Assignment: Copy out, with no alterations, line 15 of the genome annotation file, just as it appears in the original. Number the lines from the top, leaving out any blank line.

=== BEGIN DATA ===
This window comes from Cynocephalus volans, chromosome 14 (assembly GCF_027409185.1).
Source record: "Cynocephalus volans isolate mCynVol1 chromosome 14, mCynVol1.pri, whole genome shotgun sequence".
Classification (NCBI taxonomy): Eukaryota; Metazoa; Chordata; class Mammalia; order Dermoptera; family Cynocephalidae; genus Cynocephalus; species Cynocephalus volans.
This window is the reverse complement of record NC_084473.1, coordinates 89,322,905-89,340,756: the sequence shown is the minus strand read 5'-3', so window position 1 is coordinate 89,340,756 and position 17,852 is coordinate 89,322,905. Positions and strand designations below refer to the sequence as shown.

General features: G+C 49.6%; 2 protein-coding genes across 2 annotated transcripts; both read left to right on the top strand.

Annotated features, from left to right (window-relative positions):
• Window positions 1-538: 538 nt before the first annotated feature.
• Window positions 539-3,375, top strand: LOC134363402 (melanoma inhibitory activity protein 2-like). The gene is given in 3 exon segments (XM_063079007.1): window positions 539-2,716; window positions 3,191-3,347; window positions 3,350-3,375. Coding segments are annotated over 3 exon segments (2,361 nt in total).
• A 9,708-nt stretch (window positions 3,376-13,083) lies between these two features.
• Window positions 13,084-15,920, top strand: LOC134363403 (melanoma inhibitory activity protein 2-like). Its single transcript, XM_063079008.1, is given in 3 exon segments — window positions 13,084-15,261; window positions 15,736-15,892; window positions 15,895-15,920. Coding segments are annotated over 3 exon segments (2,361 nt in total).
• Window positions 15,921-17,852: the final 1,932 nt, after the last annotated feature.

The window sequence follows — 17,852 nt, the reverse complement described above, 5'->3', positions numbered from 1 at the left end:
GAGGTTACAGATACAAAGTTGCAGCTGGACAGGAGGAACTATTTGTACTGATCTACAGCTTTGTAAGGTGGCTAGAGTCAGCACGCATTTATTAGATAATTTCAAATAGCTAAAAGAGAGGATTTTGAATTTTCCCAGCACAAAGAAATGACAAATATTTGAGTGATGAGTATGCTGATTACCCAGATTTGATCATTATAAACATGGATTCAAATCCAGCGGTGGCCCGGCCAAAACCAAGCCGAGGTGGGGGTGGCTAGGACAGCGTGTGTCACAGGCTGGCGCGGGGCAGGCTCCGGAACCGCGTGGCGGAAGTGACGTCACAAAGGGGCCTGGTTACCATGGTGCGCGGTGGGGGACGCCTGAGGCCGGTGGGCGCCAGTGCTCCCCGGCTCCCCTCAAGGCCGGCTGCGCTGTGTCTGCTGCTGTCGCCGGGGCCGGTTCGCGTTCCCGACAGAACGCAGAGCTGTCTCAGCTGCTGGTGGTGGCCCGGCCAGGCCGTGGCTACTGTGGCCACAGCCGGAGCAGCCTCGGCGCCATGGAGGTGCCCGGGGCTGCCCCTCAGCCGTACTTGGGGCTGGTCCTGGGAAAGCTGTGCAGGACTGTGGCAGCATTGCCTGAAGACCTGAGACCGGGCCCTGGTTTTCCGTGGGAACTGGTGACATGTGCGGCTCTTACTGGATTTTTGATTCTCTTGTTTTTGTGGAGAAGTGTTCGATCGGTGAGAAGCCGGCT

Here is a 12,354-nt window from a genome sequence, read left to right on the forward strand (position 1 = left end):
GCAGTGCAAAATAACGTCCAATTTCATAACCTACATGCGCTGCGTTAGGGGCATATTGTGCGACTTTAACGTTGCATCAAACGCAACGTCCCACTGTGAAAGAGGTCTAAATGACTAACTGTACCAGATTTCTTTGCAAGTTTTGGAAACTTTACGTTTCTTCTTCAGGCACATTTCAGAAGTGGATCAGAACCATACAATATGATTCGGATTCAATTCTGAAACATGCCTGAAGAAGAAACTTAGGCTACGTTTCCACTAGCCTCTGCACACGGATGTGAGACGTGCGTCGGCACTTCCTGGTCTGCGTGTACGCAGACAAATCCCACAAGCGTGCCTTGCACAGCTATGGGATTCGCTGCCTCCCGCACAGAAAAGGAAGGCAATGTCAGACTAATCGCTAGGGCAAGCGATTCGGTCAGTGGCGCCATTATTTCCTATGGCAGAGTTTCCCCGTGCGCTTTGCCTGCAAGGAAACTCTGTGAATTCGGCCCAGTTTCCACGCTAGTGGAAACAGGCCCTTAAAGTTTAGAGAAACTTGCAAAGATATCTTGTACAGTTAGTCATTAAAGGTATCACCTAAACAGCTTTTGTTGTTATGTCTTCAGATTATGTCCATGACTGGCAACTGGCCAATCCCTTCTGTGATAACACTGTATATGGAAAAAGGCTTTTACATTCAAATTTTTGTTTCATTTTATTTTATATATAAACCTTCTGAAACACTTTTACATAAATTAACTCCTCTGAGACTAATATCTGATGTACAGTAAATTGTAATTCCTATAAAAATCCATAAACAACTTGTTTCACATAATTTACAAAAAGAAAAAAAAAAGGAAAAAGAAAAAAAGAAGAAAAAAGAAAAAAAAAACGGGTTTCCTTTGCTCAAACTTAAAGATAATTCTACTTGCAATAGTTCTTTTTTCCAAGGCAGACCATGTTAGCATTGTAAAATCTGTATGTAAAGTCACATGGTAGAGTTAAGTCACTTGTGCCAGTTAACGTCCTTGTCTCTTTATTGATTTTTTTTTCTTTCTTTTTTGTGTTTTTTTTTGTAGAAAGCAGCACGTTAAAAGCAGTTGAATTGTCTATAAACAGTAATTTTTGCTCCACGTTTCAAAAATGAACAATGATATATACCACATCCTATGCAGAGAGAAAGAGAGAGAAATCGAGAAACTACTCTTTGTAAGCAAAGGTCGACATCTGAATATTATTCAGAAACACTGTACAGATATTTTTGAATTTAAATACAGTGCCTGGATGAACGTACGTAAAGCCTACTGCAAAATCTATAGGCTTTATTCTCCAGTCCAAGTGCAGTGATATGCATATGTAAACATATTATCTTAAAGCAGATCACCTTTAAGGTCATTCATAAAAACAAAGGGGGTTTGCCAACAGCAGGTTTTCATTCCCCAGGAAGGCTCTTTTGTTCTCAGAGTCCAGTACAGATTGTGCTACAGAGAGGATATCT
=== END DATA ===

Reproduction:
GCAGTGCAAAATAACGTCCAATTTCATAACCTACATGCGCTGCGTTAGGGGCATATTGTGCGACTTTAACGTTGCATCAAACGCAACGTCCCACTGTGAAAGAGGTCTAAATGACTAACTGTACCAGATTTCTTTGCAAGTTTTGGAAACTTTACGTTTCTTCTTCAGGCACATTTCAGAAGTGGATCAGAACCATACAATATGATTCGGATTCAATTCTGAAACATGCCTGAAGAAGAAACTTAGGCTACGTTTCCACTAGCCTCTGCACACGGATGTGAGACGTGCGTCGGCACTTCCTGGTCTGCGTGTACGCAGACAAATCCCACAAGCGTGCCTTGCACAGCTATGGGATTCGCTGCCTCCCGCACAGAAAAGGAAGGCAATGTCAGACTAATCGCTAGGGCAAGCGATTCGGTCAGTGGCGCCATTATTTCCTATGGCAGAGTTTCCCCGTGCGCTTTGCCTGCAAGGAAACTCTGTGAATTCGGCCCAGTTTCCACGCTAGTGGAAACAGGCCCTTAAAGTTTAGAGAAACTTGCAAAGATATCTTGTACAGTTAGTCATTAAAGGTATCACCTAAACAGCTTTTGTTGTTATGTCTTCAGATTATGTCCATGACTGGCAACTGGCCAATCCCTTCTGTGATAACACTGTATATGGAAAAAGGCTTTTACATTCAAATTTTTGTTTCATTTTATTTTATATATAAACCTTCTGAAACACTTTTACATAAATTAACTCCTCTGAGACTAATATCTGATGTACAGTAAATTGTAATTCCTATAAAAATCCATAAACAACTTGTTTCACATAATTTACAAAAAGAAAAAAAAAAGGAAAAAGAAAAAAAGAAGAAAAAAGAAAAAAAAAACGGGTTTCCTTTGCTCAAACTTAAAGATAATTCTACTTGCAATAGTTCTTTTTTCCAAGGCAGACCATGTTAGCATTGTAAAATCTGTATGTAAAGTCACATGGTAGAGTTAAGTCACTTGTGCCAGTTAACGTCCTTGTCTCTTTATTGATTTTTTTTTCTTTCTTTTTTGTGTTTTTTTTTGTAGAAAGCAGCACGTTAAAAGCAGTTGAATTGTCTATAAACAGTAATTTTTGCTCCACGTTTCAAAAATGAACAATGATATATACCACATCCTATGCAGAGAGAAAGAGAGAGAAATCGAGAAACTACTCTTTGTAAGCAAAGGTCGACATCTGAATATTATTCAGAAACACTGTACAGATATTTTTGAATTTAAATACAGTGCCTGGATGAACGTACGTAAAGCCTACTGCAAAATCTATAGGCTTTATTCTCCAGTCCAAGTGCAGTGATATGCATATGTAAACATATTATCTTAAAGCAGATCACCTTTAAGGTCATTCATAAAAACAAAGGGGGTTTGCCAACAGCAGGTTTTCATTCCCCAGGAAGGCTCTTTTGTTCTCAGAGTCCAGTACAGATTGTGCTACAGAGAGGATATCT